Obituary: John Chinnery, former Edinburgh University's Chinese department head, 86

Dr John Chinnery, the first head of Edinburgh University's Chinese department, has died, aged 86.

After many teaching roles in the UK and China, the position was fitting for a person with his level of expertise in the Chinese language. A fluent Chinese speaker at the time of his 1965 appointment, he had became a sinologist by chance.

Born on June 30, 1924 outside the village of Much Hadham, Essex, he was educated at Waterside School before winning a scholarship to Bishop's Stortford College.

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With Britain's lack of oriental linguists, the headmaster was approached by the Department of Education for suitable candidates.

Mr Chinnery was asked, and on accepting he chose to learn Chinese at the School of Oriental Studies (SOAS).

His teacher was Xiao Quian, a Chinese writer and wartime London correspondent of a Chinese newspaper.

His classmates included Sandy Wilson author of The Boy Friend and Ted Youde who served as a British ambassador to China and a Governor of Hong Kong.

In 1943, he joined the army where he read written communications between India and China.

Demobbed in 1947, he returned to the SOAS. Graduating with a first class degree, he was invited to become a lecturer.

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A year later, he married his first wife, Helga, a German Jewish refugee, with whom he had three sons, Brian, Chris and Tony.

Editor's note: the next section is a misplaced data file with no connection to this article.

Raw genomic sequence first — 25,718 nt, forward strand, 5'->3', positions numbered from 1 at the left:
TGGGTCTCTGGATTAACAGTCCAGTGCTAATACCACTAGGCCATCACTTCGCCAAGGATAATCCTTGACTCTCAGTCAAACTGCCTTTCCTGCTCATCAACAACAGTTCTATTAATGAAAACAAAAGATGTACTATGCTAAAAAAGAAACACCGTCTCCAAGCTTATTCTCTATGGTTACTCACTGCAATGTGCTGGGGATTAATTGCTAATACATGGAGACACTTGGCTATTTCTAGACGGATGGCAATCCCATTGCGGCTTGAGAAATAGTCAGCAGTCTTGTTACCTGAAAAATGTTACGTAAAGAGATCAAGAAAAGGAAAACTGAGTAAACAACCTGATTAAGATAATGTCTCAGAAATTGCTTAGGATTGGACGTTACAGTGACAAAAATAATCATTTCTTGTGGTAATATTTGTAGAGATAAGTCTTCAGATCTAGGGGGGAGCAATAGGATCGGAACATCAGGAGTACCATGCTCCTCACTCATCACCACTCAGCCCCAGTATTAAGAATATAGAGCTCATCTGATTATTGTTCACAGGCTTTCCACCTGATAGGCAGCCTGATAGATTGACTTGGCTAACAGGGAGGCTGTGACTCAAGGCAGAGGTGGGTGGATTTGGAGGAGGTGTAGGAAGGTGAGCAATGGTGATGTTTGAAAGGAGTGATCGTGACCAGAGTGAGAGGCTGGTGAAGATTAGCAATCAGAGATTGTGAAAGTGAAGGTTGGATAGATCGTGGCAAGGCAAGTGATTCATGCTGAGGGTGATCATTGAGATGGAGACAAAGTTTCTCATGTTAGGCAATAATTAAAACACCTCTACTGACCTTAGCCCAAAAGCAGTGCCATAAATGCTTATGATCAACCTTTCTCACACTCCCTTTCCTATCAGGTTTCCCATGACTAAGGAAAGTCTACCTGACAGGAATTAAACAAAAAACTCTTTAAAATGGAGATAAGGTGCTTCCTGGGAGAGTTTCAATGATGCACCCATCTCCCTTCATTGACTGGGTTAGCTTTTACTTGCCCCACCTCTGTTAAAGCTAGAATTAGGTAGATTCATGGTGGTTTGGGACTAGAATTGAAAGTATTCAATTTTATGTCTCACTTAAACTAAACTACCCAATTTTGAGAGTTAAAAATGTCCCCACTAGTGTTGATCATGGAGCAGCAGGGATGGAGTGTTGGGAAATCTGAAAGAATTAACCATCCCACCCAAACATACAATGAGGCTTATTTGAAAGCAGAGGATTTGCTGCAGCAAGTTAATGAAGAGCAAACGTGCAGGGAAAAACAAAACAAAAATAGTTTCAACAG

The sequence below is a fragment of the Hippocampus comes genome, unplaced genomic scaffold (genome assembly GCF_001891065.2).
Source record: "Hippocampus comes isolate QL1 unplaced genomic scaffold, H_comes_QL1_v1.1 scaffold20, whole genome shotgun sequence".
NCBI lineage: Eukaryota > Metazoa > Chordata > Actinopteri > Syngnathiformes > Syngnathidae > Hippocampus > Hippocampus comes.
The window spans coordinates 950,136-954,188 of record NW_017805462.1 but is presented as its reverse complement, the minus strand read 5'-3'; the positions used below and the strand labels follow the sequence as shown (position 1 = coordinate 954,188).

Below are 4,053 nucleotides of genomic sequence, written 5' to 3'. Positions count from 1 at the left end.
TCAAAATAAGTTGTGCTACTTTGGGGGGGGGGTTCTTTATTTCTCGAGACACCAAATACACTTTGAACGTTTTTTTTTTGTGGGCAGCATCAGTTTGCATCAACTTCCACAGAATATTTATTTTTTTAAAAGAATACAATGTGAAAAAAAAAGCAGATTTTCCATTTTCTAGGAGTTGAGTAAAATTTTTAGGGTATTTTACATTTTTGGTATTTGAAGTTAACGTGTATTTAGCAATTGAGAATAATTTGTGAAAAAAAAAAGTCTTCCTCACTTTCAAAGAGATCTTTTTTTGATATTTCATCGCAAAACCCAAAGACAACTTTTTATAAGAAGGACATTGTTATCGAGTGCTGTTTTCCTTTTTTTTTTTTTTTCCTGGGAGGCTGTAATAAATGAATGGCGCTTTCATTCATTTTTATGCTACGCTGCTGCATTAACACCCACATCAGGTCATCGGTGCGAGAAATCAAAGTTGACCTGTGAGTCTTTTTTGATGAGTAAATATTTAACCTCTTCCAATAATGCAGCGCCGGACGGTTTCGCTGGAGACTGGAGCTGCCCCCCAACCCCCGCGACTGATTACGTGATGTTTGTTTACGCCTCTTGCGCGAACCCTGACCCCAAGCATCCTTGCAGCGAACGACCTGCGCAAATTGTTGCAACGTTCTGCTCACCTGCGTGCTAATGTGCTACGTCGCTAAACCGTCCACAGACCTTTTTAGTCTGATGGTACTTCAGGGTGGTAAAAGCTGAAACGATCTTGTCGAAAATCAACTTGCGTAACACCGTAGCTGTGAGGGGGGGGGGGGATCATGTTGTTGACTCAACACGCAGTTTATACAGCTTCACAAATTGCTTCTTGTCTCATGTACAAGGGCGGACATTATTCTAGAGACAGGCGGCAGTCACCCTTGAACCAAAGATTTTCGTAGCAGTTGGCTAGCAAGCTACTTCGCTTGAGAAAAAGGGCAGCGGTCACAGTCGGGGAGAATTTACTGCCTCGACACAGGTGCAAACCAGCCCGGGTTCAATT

He took his first trip to China in 1954 and, thereafter, he regularly visited the country to teach or as chair of the Scotland China Association (SCA).

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The SCA was established in 1966, the same year the Cultural Revolution began, and he served as the chairman for many years, as well as being an honorary president. The organisation held many events in Glasgow and Edinburgh encouraging friendship between Scotland and China.

After the breakdown of his first marriage, he married Xiaoying who worked for the BBC's Chinese service. He became a father to another son, Colin, and the family settled near Arthur's Seat.

In 1972 he suffered a heart attack following a game of table tennis in China, and spent two months in hospital in Guangzhou City. He later underwent two heart bypass operations.

After the Cultural Revolution, Edinburgh was twinned with Xi'an.

Mr Chinnery was invited to join a delegation where the signing of the twinning agreement was being held, and where he read a message of greeting in Chinese.

Mr Chinnery was cremated yesterday at Golders Green Crematorium, London. He is survived by his wife and his four sons.